They have Tesco here, but not as we know it. A trip to the meat counter reveals a selection of the usual offerings in those plastic trays: pork chops, chicken thighs and big red chunks of beef ready for roasting. Alongside these, I see items that are less common back home: a cow’s tongue, neatly coiled up so it fits into the rectangular container, two dozen chicken necks which looked like skinned babies’ arms with the hands sliced off and a whole rabbit, also flayed but not boned so it still retains its original rabbit like shape, minus the head and ears. Nothing is organic so there’s no hope of finding a free-range chicken so I’m forced to pick up a battery-reared one for sixty crowns: less than three pounds. I know its plumpness is all fat rather than real meat; it will dissolve in the roasting tin to a dried up carcass.
The picture you can see of a man happily sucking up a sausage is on display in the butchers next to our flat. Below him there is a pile of pigs trotters. Offal is very fashionable in London these days. Fergus Henderson made his name selling the concept of ‘nose to tail’ eating to metropolitan diners at the St John in Clerkenwell. Czech Man tried to take me there once as a surprise but they were fully booked even on a Tuesday night. I probably had a lucky escape. The smell of offal makes me want to heave.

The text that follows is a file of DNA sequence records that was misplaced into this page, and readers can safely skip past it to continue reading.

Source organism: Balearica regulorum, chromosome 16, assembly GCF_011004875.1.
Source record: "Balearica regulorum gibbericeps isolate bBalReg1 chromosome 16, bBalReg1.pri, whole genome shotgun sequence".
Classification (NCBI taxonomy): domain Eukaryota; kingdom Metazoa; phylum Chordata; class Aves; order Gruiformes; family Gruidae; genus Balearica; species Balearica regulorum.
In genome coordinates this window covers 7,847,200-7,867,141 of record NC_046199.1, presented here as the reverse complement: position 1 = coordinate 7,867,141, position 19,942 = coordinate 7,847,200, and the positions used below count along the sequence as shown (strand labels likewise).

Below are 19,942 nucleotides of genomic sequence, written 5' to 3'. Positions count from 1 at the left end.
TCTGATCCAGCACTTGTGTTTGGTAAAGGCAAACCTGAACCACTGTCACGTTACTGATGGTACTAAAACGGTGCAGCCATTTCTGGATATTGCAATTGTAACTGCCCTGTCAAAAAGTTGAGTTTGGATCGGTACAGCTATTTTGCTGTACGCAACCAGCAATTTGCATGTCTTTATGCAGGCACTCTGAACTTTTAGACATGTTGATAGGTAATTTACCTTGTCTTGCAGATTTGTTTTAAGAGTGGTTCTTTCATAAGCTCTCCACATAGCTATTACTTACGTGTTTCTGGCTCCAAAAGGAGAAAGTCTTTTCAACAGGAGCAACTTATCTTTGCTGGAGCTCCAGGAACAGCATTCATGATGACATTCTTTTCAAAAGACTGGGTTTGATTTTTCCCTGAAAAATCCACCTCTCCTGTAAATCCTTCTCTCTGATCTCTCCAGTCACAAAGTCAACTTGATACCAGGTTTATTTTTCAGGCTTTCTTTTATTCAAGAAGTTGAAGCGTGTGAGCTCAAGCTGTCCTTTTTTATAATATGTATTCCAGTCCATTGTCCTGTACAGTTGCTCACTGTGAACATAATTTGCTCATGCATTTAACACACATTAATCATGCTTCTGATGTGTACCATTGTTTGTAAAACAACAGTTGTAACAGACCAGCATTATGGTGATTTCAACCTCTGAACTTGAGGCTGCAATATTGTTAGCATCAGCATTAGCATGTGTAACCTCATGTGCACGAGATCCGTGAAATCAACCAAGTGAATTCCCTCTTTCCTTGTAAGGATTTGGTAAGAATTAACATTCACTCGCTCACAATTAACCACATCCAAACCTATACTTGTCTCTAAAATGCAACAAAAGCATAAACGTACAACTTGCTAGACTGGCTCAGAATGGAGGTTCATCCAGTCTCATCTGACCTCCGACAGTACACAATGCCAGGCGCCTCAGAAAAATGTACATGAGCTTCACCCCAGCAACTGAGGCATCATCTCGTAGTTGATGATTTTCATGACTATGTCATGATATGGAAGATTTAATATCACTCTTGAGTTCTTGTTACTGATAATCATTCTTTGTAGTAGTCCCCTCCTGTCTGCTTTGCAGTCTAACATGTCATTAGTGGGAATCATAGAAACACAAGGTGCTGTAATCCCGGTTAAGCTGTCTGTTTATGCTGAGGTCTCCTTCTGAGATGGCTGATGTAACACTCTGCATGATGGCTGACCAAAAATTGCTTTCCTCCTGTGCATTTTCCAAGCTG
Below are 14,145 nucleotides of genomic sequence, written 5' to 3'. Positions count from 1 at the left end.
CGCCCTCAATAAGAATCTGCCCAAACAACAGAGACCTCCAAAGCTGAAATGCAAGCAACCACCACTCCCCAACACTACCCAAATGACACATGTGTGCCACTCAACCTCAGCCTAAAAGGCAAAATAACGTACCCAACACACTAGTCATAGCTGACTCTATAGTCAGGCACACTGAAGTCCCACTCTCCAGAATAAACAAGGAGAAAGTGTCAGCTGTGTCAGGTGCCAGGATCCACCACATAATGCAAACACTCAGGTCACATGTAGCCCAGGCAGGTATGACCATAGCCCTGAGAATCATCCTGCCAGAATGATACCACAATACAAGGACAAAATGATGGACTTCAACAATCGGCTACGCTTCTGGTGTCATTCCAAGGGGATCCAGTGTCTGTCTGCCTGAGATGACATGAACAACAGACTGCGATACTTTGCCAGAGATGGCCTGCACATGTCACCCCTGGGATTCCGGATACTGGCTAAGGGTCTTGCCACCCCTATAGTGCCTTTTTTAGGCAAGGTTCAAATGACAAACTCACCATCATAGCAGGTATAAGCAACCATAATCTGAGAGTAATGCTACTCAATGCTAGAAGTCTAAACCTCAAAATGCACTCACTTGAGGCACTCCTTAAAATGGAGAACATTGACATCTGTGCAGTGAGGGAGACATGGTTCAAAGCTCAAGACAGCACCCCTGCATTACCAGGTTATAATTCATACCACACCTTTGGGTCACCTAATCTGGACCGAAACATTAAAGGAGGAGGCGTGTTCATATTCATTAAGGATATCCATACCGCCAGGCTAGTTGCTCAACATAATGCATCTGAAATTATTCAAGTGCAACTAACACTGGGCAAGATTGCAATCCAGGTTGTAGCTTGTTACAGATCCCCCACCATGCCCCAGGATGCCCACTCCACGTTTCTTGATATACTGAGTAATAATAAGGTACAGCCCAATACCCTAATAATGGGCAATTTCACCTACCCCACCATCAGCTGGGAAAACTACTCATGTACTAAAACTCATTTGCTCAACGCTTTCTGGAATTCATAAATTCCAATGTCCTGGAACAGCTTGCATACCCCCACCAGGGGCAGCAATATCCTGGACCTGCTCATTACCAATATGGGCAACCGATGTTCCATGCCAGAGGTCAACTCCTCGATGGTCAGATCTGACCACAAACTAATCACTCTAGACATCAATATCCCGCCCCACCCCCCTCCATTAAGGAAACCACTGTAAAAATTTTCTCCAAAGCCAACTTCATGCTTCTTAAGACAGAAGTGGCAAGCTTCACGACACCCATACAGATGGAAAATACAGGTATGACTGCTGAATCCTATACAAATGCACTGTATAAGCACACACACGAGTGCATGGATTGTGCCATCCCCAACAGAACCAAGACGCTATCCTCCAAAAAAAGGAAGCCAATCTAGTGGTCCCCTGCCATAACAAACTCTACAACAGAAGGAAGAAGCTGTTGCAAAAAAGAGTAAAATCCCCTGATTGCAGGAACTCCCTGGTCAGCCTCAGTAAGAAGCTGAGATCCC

When I went to Czech Man’s parents for the weekend, his mum welcomed us with fried potato pancakes which were arranged in a little basket on the table and sausages. The sausages were those long skinny frankfurters which she served to us on a plate with two blobs of mustard next to them. We ate them with our hands, dipping the sausage into the mustard before biting into it. I felt just as surprised as the man in the picture about this new way of consuming questionable meat products but I chomped it down regardless.
When I come out of the tube on my way home the first thing I notice is the aroma coming from the hot dog stall. One day I’ll probably give in and buy one, but somehow I know they can’t taste as good as they smell.